There are a variety of programs to help diverse groups of business owners procure work from government and private entities. For the record, the business registration process for women, minority, and service-disabled veterans does not differ from the standard process all businesses follow. You still need to register your business, obtain pertinent certificates, licenses and permits in order to legally operate.
While the designations are not necessary, applying for these designations can provide a wealth of additional opportunity for your business both in the government and private sectors. Certain government contracts are set aside for businesses with these designations on the federal and state levels.
For more information on how to become eligible for set-aside federal government contracts, see this guide from the U.S. Small Business Administration (SBA) on Government Contracting Certification: www.sba.gov/content/register-government-contracting.
In addition to the federal government, New Jersey state government offers a wide variety of opportunities for small businesses to compete for government contracts. The state’s Business Portal can provide business with information on procuring government contracts: www.nj.gov/njbusiness/contracting.
It is important to note that this application process is a large time investment. Requirements are very stringent and must be met entirely at the time of the application. Start the process as soon as possible! If you think you may want to get certified in the future, it is advisable that you create a binder when your company is young and start storing all the necessary documents—such as your incorporation paperwork—for the application processes.
Service Disabled Veteran Owned Business (SDVOB) eligibility
In order to be eligible for the Service-Disabled Veteran-Owned Small Business Concern Program (SDVOSBC), the Service Disabled Veteran (SDV) must have a service-connected disability that has been determined by the Department of Veterans Affairs or Department of Defense. Your business must be at least 51 percent owned and controlled by a SDV—and the SDV must hold the highest officer position in the SDVOSBC.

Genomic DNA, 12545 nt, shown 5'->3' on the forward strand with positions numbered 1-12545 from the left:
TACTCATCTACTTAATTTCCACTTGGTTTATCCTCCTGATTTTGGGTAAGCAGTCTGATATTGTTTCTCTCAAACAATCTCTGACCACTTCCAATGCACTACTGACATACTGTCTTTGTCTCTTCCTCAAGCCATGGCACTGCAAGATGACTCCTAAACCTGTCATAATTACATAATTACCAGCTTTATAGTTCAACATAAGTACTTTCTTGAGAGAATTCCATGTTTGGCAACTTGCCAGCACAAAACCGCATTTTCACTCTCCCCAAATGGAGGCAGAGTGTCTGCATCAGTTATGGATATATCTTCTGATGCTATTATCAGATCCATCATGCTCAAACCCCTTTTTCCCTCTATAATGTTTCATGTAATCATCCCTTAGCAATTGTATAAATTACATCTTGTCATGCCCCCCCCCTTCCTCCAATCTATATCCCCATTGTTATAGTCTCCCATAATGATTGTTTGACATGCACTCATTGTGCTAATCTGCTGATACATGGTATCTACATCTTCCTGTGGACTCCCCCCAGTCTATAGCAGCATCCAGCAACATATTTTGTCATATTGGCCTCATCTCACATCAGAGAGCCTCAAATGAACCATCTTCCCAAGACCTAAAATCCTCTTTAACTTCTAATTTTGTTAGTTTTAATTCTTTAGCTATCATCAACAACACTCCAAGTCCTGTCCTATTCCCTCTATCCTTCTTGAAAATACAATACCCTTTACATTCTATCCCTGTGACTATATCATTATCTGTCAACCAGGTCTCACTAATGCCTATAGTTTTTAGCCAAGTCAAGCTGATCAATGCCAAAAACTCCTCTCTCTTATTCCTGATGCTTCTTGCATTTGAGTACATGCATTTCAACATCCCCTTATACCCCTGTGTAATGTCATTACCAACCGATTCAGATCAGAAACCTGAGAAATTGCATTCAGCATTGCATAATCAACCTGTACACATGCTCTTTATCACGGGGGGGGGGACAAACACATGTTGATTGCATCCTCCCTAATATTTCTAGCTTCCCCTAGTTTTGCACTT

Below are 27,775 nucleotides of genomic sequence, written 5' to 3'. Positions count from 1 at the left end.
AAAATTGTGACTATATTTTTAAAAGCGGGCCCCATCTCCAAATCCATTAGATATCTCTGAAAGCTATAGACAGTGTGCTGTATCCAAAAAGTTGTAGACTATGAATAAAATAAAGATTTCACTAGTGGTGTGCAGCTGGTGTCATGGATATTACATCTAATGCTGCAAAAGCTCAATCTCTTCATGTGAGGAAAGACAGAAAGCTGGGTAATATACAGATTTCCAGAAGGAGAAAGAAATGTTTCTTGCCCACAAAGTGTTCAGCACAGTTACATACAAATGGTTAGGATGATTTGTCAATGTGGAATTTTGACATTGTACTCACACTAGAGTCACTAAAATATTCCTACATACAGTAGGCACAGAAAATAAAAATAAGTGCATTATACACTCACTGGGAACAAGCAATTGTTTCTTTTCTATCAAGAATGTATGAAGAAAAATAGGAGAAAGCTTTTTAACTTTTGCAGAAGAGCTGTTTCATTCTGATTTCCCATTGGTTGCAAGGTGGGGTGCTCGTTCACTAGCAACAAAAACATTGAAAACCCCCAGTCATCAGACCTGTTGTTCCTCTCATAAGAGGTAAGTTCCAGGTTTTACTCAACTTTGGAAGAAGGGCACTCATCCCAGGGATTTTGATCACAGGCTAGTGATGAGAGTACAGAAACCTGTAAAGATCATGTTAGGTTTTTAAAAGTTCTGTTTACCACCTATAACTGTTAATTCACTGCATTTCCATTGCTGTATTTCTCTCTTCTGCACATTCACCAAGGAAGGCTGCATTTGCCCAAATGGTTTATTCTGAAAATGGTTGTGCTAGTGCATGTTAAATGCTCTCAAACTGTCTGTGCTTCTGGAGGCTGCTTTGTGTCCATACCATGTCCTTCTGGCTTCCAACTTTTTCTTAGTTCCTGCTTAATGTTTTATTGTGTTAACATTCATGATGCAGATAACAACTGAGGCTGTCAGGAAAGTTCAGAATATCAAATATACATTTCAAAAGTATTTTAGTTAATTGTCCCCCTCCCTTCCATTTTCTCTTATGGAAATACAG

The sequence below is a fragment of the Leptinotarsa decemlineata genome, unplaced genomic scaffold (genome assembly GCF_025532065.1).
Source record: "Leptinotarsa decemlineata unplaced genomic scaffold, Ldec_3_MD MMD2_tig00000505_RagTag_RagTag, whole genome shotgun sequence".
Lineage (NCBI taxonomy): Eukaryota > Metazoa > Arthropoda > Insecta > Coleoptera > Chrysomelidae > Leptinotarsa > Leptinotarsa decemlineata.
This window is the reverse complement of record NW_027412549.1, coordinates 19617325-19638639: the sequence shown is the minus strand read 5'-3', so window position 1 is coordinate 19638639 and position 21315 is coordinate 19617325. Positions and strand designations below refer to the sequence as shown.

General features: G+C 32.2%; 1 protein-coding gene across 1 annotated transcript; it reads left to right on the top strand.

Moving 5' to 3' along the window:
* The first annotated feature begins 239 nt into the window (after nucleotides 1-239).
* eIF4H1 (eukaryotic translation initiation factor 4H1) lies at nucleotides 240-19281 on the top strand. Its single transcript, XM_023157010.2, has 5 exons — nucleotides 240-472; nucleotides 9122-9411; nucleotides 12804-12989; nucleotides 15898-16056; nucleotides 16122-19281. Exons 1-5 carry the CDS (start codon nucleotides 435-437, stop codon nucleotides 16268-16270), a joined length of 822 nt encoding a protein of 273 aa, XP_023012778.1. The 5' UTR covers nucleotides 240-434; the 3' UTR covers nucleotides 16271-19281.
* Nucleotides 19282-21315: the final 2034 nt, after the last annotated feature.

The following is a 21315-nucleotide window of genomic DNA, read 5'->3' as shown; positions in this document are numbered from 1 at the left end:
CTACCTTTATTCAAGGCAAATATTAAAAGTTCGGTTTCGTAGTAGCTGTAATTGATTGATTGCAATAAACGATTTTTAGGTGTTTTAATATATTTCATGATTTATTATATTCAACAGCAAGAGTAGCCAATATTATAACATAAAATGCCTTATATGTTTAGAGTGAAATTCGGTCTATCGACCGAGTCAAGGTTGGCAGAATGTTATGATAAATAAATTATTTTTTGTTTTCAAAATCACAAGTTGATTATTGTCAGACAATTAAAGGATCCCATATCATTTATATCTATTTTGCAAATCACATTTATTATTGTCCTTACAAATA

For more information on eligibility and the application process for this program, visit: www.sba.gov/sdvosb.
Woman-owned small business eligibility
To be eligible, your business must be at least 51 percent owned and controlled by one or more women. The women must be U.S. citizens. The business must be “small” in its primary industry in accordance with SBA’s size standards for that industry.
For more information on eligibility and the application process for this program, visit: www.sba.gov/content/women-owned-small-business-program.
Minority-owned business eligibility
Some minority groups are presumed to be socially and economically disadvantaged and can qualify for the 8(a) program. These groups include: African Americans, Hispanic Americans, Native Americans, Alaska Native Corporations, Indian Tribes, Native Hawaiian Organizations and Community Development Corporations, Asian Pacific Americans and Subcontinent Asian Americans.
Individuals who are not members of one or more of these groups can be considered for the 8(a) program, but they must provide substantial evidence and documentation that demonstrate they have been subjected to bias or discrimination and are economically disadvantaged.
For more information on eligibility and the application process for this program, visit: www.sba.gov/content/minority-owned-businesses.
In addition to working with government agencies, you can register your business with non-government organizations and certification agencies. Each certification body offers different benefits for those who qualify, including business fairs, networking opportunities, training programs, financing options and more.
For example, the Minority Business Development Agency directs minority business owners to the National Minority Supplier Development Council where they can register their business as a certified minority-owned business and take advantage of the benefits.
Mariama Bramble is a contributor to the SBA’s blog which can be found at www.sba.gov/blogs.